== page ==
New Delhi– A new year beckons a new reading list… here are the latest titles to get your hands on and begin the new year with steadfast commitment.
We live in a world where there is a new fad diet, superfood, supplement or nutrition theory every month. There are so many tricks to optimising workouts, peak performance, burning fat, living longer, sleeping better and biohacking your immune system. Wellness has become a part of mainstream discourse like never before, and the result is an overwhelming barrage of seemingly contradictory information.
But here’s one simple truth: good health impacts every aspect of life, be it productivity at work, interpersonal relationships or a balanced family life. In Hacking Health, Mukesh Bansal takes on the mammoth task of demystifying the science, simplifying the research and tracing the story of our relationship with our body. Through a combination of personal experience and cutting-edge science, this is a book that draws from ancient wisdom and also debunks unscientific myths to help you make smart choices in pursuit of good health. From nutrition and fitness to sleep and immunity, weight management and mental health to ageing and longevity, this book delves into the breadth and depth of holistic health and helps you navigate the lines between science and pseudoscience.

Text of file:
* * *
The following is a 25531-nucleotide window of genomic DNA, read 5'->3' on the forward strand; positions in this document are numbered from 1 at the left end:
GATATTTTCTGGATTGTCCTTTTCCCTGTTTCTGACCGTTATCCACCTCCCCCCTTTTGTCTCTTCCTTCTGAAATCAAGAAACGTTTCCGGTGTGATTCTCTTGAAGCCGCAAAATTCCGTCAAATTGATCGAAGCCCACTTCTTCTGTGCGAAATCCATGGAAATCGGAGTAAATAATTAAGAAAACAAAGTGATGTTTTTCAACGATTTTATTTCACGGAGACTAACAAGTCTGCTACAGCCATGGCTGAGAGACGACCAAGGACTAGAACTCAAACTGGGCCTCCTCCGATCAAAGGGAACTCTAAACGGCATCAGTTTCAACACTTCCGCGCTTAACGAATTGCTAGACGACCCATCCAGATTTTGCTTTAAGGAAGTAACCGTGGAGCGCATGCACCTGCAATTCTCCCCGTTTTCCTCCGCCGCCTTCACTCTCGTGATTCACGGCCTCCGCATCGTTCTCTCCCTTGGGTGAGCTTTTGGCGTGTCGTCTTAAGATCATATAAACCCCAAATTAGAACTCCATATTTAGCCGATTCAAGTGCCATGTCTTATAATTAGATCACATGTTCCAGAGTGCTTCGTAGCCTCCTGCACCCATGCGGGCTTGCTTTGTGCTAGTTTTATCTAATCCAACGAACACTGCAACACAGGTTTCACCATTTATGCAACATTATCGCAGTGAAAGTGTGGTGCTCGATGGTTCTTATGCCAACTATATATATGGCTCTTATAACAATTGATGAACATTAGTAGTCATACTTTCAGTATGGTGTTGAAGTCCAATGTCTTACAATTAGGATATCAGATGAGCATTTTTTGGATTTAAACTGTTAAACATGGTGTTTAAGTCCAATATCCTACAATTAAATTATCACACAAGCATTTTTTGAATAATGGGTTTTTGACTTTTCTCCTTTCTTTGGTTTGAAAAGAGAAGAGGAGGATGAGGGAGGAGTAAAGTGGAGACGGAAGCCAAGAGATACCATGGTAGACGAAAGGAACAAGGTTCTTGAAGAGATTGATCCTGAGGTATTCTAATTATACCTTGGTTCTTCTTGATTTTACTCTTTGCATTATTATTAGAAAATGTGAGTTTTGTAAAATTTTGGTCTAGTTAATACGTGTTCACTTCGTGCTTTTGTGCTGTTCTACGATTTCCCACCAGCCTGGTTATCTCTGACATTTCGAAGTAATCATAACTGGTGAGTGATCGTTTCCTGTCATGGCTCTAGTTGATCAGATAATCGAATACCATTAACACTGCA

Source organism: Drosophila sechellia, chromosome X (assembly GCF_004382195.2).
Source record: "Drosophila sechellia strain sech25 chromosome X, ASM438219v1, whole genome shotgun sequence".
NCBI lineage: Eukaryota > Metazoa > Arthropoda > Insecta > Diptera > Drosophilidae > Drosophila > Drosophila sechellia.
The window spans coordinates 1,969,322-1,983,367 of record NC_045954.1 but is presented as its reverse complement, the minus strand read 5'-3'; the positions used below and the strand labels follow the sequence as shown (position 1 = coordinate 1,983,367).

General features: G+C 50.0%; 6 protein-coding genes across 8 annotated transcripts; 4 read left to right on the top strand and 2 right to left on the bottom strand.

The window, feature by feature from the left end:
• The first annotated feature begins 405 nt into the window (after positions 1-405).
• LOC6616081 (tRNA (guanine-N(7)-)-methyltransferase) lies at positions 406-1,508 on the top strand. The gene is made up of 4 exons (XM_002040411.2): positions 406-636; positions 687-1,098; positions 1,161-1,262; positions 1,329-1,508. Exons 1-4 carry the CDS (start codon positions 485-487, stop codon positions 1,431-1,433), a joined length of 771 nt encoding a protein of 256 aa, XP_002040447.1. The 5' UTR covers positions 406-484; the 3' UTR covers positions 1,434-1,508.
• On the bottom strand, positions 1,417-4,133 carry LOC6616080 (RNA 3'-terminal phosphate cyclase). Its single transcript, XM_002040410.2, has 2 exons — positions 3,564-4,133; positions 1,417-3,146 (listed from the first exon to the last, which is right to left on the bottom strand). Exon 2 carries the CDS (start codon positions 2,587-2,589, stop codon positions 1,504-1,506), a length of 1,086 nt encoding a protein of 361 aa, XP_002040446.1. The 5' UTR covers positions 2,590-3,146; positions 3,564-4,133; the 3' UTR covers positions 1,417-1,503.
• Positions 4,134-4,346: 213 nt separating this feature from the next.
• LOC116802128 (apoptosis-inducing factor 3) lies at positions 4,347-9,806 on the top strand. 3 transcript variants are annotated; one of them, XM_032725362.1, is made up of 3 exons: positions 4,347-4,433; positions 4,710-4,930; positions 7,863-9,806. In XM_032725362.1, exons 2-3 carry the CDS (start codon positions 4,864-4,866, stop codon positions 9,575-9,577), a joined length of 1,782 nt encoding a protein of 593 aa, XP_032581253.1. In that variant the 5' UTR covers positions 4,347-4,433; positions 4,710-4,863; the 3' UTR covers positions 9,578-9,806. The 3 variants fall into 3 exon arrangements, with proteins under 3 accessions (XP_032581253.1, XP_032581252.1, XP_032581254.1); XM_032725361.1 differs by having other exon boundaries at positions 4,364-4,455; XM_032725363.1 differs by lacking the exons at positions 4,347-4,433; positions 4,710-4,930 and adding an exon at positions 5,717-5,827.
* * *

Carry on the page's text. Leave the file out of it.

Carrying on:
Can we use science to hack the human body’s functioning and be our most efficient, fittest and happiest selves? Hacking Health takes a 360-degree approach to answer this very question and help you unlock your body’s potential.
Missing In Action-Why You Should Care About Public Policy (Pranay Kotasthane, Raghu S Jaitley)
In Search of an Adarsh Indian State. In India, public policies are all around us. Questions are rarely asked of the Indian State-the institution that makes rules, bends them and punishes others for breaking the laws it creates. The privileged can afford not to think about the State because we have given up on it. The not-so-privileged have resigned themselves to a State that provides short-term benefits.
Either way, we seldom pause to reflect on why the Indian State works the way it does.